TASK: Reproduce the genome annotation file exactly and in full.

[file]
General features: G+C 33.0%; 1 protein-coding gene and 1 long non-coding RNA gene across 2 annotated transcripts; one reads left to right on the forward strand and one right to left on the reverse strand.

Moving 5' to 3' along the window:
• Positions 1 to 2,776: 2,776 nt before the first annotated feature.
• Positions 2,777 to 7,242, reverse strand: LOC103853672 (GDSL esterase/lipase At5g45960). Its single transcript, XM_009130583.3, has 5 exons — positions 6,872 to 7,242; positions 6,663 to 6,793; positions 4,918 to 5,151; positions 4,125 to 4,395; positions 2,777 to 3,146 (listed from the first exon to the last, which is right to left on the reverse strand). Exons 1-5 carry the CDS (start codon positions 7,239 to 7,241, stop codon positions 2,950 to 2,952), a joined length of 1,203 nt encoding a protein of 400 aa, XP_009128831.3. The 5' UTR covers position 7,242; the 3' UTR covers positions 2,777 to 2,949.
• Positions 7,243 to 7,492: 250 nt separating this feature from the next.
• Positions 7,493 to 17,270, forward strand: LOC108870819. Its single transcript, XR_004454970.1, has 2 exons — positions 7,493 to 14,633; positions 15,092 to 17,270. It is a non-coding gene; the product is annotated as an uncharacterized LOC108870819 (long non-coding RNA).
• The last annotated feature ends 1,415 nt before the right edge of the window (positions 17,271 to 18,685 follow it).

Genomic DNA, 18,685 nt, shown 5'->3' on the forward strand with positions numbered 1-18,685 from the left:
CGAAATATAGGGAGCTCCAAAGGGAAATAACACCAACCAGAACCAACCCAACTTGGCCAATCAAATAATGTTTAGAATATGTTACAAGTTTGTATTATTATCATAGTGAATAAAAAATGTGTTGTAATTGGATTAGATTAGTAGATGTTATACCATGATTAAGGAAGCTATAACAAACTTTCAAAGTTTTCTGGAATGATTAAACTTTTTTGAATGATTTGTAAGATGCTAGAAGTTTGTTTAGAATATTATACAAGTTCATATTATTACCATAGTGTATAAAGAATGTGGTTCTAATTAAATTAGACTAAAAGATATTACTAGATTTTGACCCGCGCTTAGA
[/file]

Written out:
General features: G+C 33.0%; 1 protein-coding gene and 1 long non-coding RNA gene across 2 annotated transcripts; one reads left to right on the forward strand and one right to left on the reverse strand.

Moving 5' to 3' along the window:
• Positions 1 to 2,776: 2,776 nt before the first annotated feature.
• Positions 2,777 to 7,242, reverse strand: LOC103853672 (GDSL esterase/lipase At5g45960). Its single transcript, XM_009130583.3, has 5 exons — positions 6,872 to 7,242; positions 6,663 to 6,793; positions 4,918 to 5,151; positions 4,125 to 4,395; positions 2,777 to 3,146 (listed from the first exon to the last, which is right to left on the reverse strand). Exons 1-5 carry the CDS (start codon positions 7,239 to 7,241, stop codon positions 2,950 to 2,952), a joined length of 1,203 nt encoding a protein of 400 aa, XP_009128831.3. The 5' UTR covers position 7,242; the 3' UTR covers positions 2,777 to 2,949.
• Positions 7,243 to 7,492: 250 nt separating this feature from the next.
• Positions 7,493 to 17,270, forward strand: LOC108870819. Its single transcript, XR_004454970.1, has 2 exons — positions 7,493 to 14,633; positions 15,092 to 17,270. It is a non-coding gene; the product is annotated as an uncharacterized LOC108870819 (long non-coding RNA).
• The last annotated feature ends 1,415 nt before the right edge of the window (positions 17,271 to 18,685 follow it).

Genomic DNA, 18,685 nt, shown 5'->3' on the forward strand with positions numbered 1-18,685 from the left:
CGAAATATAGGGAGCTCCAAAGGGAAATAACACCAACCAGAACCAACCCAACTTGGCCAATCAAATAATGTTTAGAATATGTTACAAGTTTGTATTATTATCATAGTGAATAAAAAATGTGTTGTAATTGGATTAGATTAGTAGATGTTATACCATGATTAAGGAAGCTATAACAAACTTTCAAAGTTTTCTGGAATGATTAAACTTTTTTGAATGATTTGTAAGATGCTAGAAGTTTGTTTAGAATATTATACAAGTTCATATTATTACCATAGTGTATAAAGAATGTGGTTCTAATTAAATTAGACTAAAAGATATTACTAGATTTTGACCCGCGCTTAGA